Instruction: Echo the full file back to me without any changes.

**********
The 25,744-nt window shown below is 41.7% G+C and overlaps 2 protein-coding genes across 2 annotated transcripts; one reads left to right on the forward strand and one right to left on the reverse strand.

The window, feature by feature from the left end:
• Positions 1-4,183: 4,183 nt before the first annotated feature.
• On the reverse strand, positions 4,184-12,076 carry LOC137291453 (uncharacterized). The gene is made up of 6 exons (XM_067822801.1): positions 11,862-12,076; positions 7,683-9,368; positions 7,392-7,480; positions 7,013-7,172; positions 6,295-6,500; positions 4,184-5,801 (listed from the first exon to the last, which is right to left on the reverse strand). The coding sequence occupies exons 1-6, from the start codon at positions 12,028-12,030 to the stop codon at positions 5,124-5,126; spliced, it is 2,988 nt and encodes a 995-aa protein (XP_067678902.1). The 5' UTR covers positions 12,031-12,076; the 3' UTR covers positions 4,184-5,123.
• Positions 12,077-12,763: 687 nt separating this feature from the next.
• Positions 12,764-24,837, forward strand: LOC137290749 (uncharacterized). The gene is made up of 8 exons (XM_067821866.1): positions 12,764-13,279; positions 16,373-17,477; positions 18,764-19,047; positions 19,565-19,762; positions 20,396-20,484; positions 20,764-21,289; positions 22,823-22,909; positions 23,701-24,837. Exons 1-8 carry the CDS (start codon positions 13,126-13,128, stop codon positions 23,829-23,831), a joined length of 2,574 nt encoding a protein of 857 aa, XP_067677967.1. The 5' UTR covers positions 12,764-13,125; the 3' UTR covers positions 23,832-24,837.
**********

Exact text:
The 25,744-nt window shown below is 41.7% G+C and overlaps 2 protein-coding genes across 2 annotated transcripts; one reads left to right on the forward strand and one right to left on the reverse strand.

The window, feature by feature from the left end:
• Positions 1-4,183: 4,183 nt before the first annotated feature.
• On the reverse strand, positions 4,184-12,076 carry LOC137291453 (uncharacterized). The gene is made up of 6 exons (XM_067822801.1): positions 11,862-12,076; positions 7,683-9,368; positions 7,392-7,480; positions 7,013-7,172; positions 6,295-6,500; positions 4,184-5,801 (listed from the first exon to the last, which is right to left on the reverse strand). The coding sequence occupies exons 1-6, from the start codon at positions 12,028-12,030 to the stop codon at positions 5,124-5,126; spliced, it is 2,988 nt and encodes a 995-aa protein (XP_067678902.1). The 5' UTR covers positions 12,031-12,076; the 3' UTR covers positions 4,184-5,123.
• Positions 12,077-12,763: 687 nt separating this feature from the next.
• Positions 12,764-24,837, forward strand: LOC137290749 (uncharacterized). The gene is made up of 8 exons (XM_067821866.1): positions 12,764-13,279; positions 16,373-17,477; positions 18,764-19,047; positions 19,565-19,762; positions 20,396-20,484; positions 20,764-21,289; positions 22,823-22,909; positions 23,701-24,837. Exons 1-8 carry the CDS (start codon positions 13,126-13,128, stop codon positions 23,829-23,831), a joined length of 2,574 nt encoding a protein of 857 aa, XP_067677967.1. The 5' UTR covers positions 12,764-13,125; the 3' UTR covers positions 23,832-24,837.